MathEd Forum

April 18, 2014


Theme: Remembering Dr. Margaret Sinclair and her Contributions to Education

October 27 , 2012 at 10:30 am- 2:30 pm
York University, 4700 Keele Street, Toronto, M3J 1P3
Technology Enhanced Learning (TEL) building,Rm 3069


10:30 - 10:40
Reports: OAME, OMCA, OCMA, CMESG, CMS, and other.

10:40 - 10:50
Lyndon Martin (York University): Welcome and opening remarks

10:50 - 11:20
Walter Whiteley (York University): Bridging Mathematics and Mathematics Education at York University.

Abstract: For more than a decade, Margaret Sinclair was a central collaborator in developing programs that link student experiences in the Department of Mathematics and the Faculty of Education. I will give a brief introduction to two of these successful programs:

(a) the joint Graduate Diploma in Mathematics Education, designed in part to support a transition from a Masters in Mathematics for Teachers to a Ph.D. program in Education (a transition which Margaret pioneered);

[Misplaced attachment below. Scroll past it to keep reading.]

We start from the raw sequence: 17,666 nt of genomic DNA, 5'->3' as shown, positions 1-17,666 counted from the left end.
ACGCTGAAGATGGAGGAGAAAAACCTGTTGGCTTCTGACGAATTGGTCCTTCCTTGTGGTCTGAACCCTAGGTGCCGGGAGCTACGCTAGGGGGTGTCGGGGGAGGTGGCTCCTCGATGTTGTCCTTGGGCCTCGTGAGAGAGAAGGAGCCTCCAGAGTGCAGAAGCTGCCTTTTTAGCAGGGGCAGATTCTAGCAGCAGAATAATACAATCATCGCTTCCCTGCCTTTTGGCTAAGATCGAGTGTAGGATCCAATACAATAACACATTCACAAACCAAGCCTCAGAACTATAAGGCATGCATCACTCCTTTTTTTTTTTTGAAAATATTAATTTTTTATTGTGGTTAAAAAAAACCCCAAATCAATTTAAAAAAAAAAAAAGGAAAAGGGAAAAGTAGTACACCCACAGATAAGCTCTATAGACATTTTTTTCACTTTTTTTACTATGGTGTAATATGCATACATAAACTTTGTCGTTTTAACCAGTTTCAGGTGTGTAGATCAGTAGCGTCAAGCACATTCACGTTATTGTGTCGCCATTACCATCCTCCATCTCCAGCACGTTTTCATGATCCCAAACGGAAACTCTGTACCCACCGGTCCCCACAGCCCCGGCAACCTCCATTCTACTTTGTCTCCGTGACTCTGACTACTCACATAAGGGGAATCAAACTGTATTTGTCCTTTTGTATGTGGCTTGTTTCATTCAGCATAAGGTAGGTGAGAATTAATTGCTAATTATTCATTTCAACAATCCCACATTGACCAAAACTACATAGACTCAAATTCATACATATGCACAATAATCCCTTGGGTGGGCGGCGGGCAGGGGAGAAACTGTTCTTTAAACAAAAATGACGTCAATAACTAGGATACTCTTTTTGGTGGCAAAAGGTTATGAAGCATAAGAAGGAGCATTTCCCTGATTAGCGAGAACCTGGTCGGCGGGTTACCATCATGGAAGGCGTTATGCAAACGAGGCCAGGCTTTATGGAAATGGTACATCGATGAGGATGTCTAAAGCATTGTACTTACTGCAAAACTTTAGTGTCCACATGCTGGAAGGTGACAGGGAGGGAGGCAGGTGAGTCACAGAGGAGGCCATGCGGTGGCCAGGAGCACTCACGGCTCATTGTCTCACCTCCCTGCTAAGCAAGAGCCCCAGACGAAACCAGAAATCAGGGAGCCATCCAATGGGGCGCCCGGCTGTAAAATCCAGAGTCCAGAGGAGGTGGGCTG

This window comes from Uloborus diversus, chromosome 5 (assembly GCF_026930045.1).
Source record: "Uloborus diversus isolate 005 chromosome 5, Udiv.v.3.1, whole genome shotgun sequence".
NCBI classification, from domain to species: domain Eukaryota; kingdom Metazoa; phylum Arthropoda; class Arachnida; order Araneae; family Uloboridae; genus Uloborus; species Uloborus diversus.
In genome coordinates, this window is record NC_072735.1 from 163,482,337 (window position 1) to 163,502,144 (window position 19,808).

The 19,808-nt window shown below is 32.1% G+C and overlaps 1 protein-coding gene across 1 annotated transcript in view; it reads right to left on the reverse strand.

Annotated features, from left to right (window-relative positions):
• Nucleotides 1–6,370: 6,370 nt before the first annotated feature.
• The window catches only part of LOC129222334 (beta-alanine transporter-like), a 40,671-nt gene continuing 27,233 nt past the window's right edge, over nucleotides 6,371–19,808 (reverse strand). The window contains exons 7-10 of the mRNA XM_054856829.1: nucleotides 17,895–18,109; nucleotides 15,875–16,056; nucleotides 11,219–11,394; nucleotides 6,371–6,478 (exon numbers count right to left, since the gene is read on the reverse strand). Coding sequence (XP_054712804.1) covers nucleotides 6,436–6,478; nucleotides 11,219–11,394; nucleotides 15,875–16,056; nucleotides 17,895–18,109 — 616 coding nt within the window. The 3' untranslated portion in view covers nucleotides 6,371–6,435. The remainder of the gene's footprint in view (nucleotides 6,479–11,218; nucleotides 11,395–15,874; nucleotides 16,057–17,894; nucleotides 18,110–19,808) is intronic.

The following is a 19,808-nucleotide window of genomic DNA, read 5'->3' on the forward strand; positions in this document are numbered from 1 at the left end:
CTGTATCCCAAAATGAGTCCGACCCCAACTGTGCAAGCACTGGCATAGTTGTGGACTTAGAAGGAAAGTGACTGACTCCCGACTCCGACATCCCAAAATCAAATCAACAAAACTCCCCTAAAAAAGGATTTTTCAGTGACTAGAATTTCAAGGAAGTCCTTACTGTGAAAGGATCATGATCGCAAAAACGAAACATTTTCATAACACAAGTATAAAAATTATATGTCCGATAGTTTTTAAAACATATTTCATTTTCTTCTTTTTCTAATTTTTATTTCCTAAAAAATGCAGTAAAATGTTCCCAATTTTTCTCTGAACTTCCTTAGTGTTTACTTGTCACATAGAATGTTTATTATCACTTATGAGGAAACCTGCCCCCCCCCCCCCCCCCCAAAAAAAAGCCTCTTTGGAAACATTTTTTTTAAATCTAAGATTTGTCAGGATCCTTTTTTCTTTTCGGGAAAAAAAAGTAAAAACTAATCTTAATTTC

(b) the undergraduate mathematics major in Mathematics for Education which supported future teachers learning a breadth of mathematics as well as less common undergraduate courses such as Geometry and History of Mathematics, which have been identified as having an impact on teachers' images of what mathematics is;

I will also briefly describe further initiatives which are still being pursued:

(c) a potential Science for Education major for students with a science subject as a teachable subject;

(d) a proposal for a pilot University Mathematics Project (an analog of the College Mathematics Project being presented by Laurel Schollen, see below).

11:20 - 11:50
Laurel Schollen (Seneca College): The College Math Project